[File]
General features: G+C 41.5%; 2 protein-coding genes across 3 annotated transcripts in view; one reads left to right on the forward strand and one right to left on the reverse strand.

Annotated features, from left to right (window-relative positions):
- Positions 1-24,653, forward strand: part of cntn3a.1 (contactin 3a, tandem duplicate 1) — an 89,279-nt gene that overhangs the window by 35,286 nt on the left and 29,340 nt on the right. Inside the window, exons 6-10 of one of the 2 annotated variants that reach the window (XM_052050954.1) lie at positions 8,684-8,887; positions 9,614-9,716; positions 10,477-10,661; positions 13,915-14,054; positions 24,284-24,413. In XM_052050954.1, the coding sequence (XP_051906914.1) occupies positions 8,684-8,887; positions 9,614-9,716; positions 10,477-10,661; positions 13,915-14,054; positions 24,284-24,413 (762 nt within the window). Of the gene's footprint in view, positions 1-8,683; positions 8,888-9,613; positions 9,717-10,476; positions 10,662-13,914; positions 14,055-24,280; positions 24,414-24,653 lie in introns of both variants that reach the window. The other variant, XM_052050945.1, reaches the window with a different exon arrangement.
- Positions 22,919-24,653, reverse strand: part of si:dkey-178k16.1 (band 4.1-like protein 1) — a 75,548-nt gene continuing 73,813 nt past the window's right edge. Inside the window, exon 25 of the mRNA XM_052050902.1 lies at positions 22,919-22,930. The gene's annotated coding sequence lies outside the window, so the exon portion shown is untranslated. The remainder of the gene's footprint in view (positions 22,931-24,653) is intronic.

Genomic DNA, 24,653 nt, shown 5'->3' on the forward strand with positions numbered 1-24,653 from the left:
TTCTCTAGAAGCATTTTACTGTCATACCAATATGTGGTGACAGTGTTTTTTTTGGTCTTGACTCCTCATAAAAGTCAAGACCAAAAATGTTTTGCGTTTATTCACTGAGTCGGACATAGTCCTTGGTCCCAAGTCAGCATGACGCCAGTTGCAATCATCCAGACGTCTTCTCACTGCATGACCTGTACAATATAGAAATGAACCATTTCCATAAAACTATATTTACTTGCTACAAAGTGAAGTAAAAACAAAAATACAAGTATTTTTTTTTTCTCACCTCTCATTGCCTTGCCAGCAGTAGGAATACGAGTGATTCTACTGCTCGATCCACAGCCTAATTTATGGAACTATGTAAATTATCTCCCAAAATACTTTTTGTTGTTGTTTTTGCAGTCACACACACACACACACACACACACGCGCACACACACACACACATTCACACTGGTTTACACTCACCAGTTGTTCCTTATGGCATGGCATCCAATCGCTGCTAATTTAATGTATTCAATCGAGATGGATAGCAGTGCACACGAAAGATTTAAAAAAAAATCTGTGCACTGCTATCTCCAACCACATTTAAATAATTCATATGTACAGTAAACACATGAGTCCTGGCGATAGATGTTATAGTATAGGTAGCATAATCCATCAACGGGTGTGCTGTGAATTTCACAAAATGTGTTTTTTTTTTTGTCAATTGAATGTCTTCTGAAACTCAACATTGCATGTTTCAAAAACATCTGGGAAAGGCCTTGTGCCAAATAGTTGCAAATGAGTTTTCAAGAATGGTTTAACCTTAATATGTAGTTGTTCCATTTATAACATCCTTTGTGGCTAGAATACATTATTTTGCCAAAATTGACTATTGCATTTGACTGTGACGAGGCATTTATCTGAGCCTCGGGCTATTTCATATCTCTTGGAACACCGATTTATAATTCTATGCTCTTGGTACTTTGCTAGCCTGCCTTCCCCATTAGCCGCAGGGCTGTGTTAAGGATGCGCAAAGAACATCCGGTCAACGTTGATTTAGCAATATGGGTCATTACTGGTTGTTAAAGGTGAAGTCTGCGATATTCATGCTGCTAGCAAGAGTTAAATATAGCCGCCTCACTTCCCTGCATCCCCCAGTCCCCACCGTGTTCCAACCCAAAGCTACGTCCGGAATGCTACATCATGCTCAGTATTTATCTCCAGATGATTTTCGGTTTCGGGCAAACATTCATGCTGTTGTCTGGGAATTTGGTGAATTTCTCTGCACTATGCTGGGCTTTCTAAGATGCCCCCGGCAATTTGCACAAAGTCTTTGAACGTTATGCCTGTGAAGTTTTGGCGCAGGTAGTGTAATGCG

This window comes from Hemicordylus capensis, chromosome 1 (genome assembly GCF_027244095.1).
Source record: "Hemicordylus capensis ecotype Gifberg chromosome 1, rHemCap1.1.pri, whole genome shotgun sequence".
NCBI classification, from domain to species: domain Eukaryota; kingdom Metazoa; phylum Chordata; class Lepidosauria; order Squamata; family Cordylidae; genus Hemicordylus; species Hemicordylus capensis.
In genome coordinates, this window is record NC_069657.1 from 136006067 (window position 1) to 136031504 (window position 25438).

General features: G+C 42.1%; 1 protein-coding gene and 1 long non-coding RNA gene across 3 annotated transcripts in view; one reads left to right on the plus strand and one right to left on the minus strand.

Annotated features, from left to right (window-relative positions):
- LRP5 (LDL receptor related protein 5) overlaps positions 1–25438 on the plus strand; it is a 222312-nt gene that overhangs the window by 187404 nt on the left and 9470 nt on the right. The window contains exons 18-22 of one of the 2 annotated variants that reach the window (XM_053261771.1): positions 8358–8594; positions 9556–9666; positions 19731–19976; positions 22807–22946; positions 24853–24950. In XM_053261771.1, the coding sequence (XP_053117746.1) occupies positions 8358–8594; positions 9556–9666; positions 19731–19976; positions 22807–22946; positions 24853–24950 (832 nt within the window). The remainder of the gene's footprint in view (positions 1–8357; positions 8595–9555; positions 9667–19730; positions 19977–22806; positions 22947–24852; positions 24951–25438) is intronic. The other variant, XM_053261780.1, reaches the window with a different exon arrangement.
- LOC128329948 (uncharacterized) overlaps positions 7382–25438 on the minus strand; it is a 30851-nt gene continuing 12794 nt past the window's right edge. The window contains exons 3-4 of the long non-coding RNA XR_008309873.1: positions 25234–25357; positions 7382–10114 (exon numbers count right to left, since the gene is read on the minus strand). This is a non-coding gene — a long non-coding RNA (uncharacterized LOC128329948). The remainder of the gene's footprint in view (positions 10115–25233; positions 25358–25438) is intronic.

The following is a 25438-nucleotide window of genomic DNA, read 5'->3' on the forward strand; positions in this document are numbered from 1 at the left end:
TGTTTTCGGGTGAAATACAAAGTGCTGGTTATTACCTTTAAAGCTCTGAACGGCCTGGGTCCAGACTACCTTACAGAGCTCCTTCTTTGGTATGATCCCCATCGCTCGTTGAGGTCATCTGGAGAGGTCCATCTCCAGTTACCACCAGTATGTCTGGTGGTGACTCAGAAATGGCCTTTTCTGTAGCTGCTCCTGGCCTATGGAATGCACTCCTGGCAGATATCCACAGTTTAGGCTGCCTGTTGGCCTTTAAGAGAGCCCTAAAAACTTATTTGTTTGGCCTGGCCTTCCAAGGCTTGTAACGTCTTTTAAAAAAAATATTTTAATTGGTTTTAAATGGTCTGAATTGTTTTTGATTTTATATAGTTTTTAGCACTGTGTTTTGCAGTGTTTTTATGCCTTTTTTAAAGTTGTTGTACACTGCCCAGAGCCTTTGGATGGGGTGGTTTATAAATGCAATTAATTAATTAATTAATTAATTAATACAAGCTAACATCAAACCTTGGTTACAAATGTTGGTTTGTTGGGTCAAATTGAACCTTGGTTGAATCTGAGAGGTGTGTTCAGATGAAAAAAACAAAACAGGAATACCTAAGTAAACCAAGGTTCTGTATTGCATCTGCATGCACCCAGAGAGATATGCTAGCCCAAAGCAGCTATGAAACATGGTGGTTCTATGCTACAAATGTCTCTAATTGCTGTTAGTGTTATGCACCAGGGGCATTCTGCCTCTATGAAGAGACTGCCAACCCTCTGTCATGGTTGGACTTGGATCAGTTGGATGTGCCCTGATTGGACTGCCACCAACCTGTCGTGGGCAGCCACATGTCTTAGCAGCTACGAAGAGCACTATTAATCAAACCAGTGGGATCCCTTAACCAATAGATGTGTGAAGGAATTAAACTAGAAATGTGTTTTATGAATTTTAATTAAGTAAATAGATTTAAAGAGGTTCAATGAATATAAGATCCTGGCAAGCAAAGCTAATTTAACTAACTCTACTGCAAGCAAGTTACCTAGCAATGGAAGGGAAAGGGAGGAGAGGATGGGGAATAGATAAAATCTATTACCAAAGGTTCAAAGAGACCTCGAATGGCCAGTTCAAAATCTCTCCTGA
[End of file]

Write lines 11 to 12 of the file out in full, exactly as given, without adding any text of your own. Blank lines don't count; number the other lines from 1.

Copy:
General features: G+C 42.1%; 1 protein-coding gene and 1 long non-coding RNA gene across 3 annotated transcripts in view; one reads left to right on the plus strand and one right to left on the minus strand.

Annotated features, from left to right (window-relative positions):